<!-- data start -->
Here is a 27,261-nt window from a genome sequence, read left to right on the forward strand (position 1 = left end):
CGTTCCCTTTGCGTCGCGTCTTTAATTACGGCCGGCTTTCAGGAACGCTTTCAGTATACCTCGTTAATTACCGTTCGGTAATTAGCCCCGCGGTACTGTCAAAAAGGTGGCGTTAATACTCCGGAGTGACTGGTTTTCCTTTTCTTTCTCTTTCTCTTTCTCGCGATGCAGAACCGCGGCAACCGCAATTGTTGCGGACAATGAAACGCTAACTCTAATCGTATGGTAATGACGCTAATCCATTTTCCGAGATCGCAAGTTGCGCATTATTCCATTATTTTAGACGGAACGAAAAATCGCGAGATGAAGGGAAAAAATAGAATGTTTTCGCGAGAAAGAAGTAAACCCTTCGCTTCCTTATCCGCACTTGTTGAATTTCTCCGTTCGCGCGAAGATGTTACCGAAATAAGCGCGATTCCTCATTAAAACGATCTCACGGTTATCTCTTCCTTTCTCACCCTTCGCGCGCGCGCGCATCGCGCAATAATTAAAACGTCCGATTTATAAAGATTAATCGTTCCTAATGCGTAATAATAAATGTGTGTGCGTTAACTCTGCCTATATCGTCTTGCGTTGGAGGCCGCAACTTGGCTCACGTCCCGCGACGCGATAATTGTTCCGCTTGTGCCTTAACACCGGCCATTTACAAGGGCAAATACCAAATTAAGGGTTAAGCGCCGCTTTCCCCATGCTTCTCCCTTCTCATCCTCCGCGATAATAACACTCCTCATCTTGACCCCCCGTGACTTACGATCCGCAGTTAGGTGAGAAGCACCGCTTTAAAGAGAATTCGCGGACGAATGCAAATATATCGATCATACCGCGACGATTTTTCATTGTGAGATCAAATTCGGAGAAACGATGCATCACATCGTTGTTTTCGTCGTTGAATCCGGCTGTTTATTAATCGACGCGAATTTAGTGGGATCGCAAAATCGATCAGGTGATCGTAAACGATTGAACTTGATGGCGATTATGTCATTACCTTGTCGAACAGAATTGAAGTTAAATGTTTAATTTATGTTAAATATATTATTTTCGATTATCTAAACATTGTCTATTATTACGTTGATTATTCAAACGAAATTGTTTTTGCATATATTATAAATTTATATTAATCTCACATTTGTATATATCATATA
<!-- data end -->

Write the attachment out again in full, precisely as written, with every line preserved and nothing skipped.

Here is a 27,261-nt window from a genome sequence, read left to right on the forward strand (position 1 = left end):
CGTTCCCTTTGCGTCGCGTCTTTAATTACGGCCGGCTTTCAGGAACGCTTTCAGTATACCTCGTTAATTACCGTTCGGTAATTAGCCCCGCGGTACTGTCAAAAAGGTGGCGTTAATACTCCGGAGTGACTGGTTTTCCTTTTCTTTCTCTTTCTCTTTCTCGCGATGCAGAACCGCGGCAACCGCAATTGTTGCGGACAATGAAACGCTAACTCTAATCGTATGGTAATGACGCTAATCCATTTTCCGAGATCGCAAGTTGCGCATTATTCCATTATTTTAGACGGAACGAAAAATCGCGAGATGAAGGGAAAAAATAGAATGTTTTCGCGAGAAAGAAGTAAACCCTTCGCTTCCTTATCCGCACTTGTTGAATTTCTCCGTTCGCGCGAAGATGTTACCGAAATAAGCGCGATTCCTCATTAAAACGATCTCACGGTTATCTCTTCCTTTCTCACCCTTCGCGCGCGCGCGCATCGCGCAATAATTAAAACGTCCGATTTATAAAGATTAATCGTTCCTAATGCGTAATAATAAATGTGTGTGCGTTAACTCTGCCTATATCGTCTTGCGTTGGAGGCCGCAACTTGGCTCACGTCCCGCGACGCGATAATTGTTCCGCTTGTGCCTTAACACCGGCCATTTACAAGGGCAAATACCAAATTAAGGGTTAAGCGCCGCTTTCCCCATGCTTCTCCCTTCTCATCCTCCGCGATAATAACACTCCTCATCTTGACCCCCCGTGACTTACGATCCGCAGTTAGGTGAGAAGCACCGCTTTAAAGAGAATTCGCGGACGAATGCAAATATATCGATCATACCGCGACGATTTTTCATTGTGAGATCAAATTCGGAGAAACGATGCATCACATCGTTGTTTTCGTCGTTGAATCCGGCTGTTTATTAATCGACGCGAATTTAGTGGGATCGCAAAATCGATCAGGTGATCGTAAACGATTGAACTTGATGGCGATTATGTCATTACCTTGTCGAACAGAATTGAAGTTAAATGTTTAATTTATGTTAAATATATTATTTTCGATTATCTAAACATTGTCTATTATTACGTTGATTATTCAAACGAAATTGTTTTTGCATATATTATAAATTTATATTAATCTCACATTTGTATATATCATATA